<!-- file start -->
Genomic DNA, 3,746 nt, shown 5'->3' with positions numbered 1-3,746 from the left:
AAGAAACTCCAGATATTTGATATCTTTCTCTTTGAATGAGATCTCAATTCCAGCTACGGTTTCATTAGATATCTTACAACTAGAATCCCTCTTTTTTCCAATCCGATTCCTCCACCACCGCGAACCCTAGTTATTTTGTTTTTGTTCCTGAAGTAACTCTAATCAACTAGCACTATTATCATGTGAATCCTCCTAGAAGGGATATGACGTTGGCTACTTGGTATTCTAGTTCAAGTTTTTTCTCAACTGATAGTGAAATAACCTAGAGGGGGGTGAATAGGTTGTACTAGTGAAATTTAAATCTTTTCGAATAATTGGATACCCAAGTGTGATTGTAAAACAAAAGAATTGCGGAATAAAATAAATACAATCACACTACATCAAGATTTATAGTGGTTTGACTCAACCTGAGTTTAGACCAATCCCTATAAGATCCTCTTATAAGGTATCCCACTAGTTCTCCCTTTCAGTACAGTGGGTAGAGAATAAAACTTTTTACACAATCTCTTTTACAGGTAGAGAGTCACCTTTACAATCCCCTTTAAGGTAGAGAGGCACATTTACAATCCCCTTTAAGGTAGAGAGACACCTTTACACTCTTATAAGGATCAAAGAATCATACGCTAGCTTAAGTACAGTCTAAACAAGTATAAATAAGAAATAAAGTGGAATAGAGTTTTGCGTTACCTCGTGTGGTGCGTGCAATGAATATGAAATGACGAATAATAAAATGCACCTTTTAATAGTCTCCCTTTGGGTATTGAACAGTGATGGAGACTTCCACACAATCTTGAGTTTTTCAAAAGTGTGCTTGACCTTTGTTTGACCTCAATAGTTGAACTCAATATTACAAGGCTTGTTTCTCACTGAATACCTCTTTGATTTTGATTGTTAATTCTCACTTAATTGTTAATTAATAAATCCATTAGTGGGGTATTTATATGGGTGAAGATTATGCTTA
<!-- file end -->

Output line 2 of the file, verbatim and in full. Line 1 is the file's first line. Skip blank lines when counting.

AAGAAACTCCAGATATTTGATATCTTTCTCTTTGAATGAGATCTCAATTCCAGCTACGGTTTCATTAGATATCTTACAACTAGAATCCCTCTTTTTTCCAATCCGATTCCTCCACCACCGCGAACCCTAGTTATTTTGTTTTTGTTCCTGAAGTAACTCTAATCAACTAGCACTATTATCATGTGAATCCTCCTAGAAGGGATATGACGTTGGCTACTTGGTATTCTAGTTCAAGTTTTTTCTCAACTGATAGTGAAATAACCTAGAGGGGGGTGAATAGGTTGTACTAGTGAAATTTAAATCTTTTCGAATAATTGGATACCCAAGTGTGATTGTAAAACAAAAGAATTGCGGAATAAAATAAATACAATCACACTACATCAAGATTTATAGTGGTTTGACTCAACCTGAGTTTAGACCAATCCCTATAAGATCCTCTTATAAGGTATCCCACTAGTTCTCCCTTTCAGTACAGTGGGTAGAGAATAAAACTTTTTACACAATCTCTTTTACAGGTAGAGAGTCACCTTTACAATCCCCTTTAAGGTAGAGAGGCACATTTACAATCCCCTTTAAGGTAGAGAGACACCTTTACACTCTTATAAGGATCAAAGAATCATACGCTAGCTTAAGTACAGTCTAAACAAGTATAAATAAGAAATAAAGTGGAATAGAGTTTTGCGTTACCTCGTGTGGTGCGTGCAATGAATATGAAATGACGAATAATAAAATGCACCTTTTAATAGTCTCCCTTTGGGTATTGAACAGTGATGGAGACTTCCACACAATCTTGAGTTTTTCAAAAGTGTGCTTGACCTTTGTTTGACCTCAATAGTTGAACTCAATATTACAAGGCTTGTTTCTCACTGAATACCTCTTTGATTTTGATTGTTAATTCTCACTTAATTGTTAATTAATAAATCCATTAGTGGGGTATTTATATGGGTGAAGATTATGCTTA